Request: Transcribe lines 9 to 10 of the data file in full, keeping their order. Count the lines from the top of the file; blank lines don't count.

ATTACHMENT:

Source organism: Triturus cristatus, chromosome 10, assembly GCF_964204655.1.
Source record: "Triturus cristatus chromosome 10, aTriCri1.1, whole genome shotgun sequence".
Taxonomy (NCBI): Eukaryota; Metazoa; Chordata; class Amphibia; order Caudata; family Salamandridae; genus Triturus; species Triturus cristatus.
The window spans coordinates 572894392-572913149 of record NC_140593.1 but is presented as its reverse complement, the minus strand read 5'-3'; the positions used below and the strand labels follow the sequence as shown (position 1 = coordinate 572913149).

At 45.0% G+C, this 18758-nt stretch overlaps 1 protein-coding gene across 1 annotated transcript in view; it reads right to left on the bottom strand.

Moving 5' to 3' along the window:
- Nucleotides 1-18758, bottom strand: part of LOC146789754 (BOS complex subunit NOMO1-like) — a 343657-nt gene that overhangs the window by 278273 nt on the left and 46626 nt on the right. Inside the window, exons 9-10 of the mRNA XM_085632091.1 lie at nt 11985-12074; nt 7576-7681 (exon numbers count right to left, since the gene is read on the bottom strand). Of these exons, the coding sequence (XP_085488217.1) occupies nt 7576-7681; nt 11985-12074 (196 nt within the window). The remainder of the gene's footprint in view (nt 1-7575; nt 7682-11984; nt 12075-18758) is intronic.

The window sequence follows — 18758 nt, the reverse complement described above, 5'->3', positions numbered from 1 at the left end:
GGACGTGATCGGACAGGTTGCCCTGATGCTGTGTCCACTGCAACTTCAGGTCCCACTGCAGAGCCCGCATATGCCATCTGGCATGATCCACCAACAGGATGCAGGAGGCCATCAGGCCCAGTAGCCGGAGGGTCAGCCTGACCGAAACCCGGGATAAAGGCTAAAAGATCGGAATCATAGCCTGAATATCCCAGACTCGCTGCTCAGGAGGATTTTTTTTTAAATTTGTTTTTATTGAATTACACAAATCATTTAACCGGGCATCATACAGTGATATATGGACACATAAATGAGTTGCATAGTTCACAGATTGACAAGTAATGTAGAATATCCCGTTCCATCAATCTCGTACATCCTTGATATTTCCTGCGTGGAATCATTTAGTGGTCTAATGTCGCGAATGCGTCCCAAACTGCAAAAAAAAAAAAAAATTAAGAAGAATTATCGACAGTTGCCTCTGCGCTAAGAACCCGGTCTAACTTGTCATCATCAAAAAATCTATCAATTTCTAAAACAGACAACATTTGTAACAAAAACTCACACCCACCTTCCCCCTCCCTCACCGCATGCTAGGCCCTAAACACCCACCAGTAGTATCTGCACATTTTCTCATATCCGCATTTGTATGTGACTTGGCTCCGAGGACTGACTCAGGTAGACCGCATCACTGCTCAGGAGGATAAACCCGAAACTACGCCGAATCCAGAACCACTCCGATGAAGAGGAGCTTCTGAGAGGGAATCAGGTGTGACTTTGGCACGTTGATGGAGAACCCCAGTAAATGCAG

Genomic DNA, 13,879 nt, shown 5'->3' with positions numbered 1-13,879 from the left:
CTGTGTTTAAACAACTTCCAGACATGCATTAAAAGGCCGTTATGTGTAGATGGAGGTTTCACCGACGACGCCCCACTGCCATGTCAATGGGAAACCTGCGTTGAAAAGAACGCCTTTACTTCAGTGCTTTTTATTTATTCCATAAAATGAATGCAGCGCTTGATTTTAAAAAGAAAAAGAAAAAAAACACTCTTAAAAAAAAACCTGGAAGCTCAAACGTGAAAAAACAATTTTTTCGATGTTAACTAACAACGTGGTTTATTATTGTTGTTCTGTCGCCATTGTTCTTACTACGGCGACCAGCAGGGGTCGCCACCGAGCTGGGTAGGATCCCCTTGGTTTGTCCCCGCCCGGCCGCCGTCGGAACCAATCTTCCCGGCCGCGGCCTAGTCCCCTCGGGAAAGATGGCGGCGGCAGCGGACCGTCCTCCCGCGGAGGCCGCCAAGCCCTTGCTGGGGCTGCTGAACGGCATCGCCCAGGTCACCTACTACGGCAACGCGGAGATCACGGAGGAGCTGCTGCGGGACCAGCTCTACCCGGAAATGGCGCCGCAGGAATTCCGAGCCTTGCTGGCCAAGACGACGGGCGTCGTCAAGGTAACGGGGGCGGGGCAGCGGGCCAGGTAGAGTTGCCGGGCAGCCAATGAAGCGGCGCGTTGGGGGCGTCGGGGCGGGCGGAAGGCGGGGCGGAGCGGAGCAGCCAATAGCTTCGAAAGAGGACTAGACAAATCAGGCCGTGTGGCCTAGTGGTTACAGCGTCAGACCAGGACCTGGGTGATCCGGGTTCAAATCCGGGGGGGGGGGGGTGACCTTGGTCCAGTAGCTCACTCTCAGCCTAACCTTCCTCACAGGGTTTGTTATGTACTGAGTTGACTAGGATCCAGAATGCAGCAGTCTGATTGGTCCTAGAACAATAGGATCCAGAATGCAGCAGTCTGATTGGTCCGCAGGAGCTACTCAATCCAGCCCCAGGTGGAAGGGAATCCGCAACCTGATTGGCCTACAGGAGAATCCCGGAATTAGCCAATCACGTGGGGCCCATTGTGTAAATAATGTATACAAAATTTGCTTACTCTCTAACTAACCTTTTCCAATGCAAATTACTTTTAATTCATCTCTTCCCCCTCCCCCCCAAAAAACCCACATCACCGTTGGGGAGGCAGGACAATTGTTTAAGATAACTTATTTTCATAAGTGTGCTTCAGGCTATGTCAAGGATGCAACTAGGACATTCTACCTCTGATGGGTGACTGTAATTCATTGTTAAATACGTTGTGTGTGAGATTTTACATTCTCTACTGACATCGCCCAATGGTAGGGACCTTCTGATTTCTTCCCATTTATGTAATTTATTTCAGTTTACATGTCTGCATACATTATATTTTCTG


GGACGTGATCGGACAGGTTGCCCTGATGCTGTGTCCACTGCAACTTCAGGTCCCACTGCAGAGCCCGCATATGCCATCTGGCATGATCCACCAACAGGATGCAGGAGGCCATCAGGCCCAGTAGCCGGAGGGTCAGCCTGACCGAAACCCGGGATAAAGGCTAAAAGATCGGAATCATAGCCTGAATATCCCAGACTCGCTGCTCAGGAGGATTTTTTTTTAAATTTGTTTTTATTGAATTACACAAATCATTTAACCGGGCATCATACAGTGATATATGGACACATAAATGAGTTGCATAGTTCACAGATTGACAAGTAATGTAGAATATCCCGTTCCATCAATCTCGTACATCCTTGATATTTCCTGCGTGGAATCATTTAGTGGTCTAATGTCGCGAATGCGTCCCAAACTGCAAAAAAAAAAAAAAATTAAGAAGAATTATCGACAGTTGCCTCTGCGCTAAGAACCCGGTCTAACTTGTCATCATCAAAAAATCTATCAATTTCTAAAACAGACAACATTTGTAACAAAAACTCACACCCACCTTCCCCCTCCCTCACCGCATGCTAGGCCCTAAACACCCACCAGTAGTATCTGCACATTTTCTCATATCCGCATTTGTATGTGACTTGGCTCCGAGGACTGACTCAGGTAGACCGCATCACTGCTCAGGAGGATAAACCCGAAACTACGCCGAATCCAGAACCACTCCGATGAAGAGGAGCTTCTGAGAGGGAATCAGGTGTGACTTTGGCACGTTGATGGAGAACCCCAGTAAATGCAG

Genomic DNA, 13,879 nt, shown 5'->3' with positions numbered 1-13,879 from the left: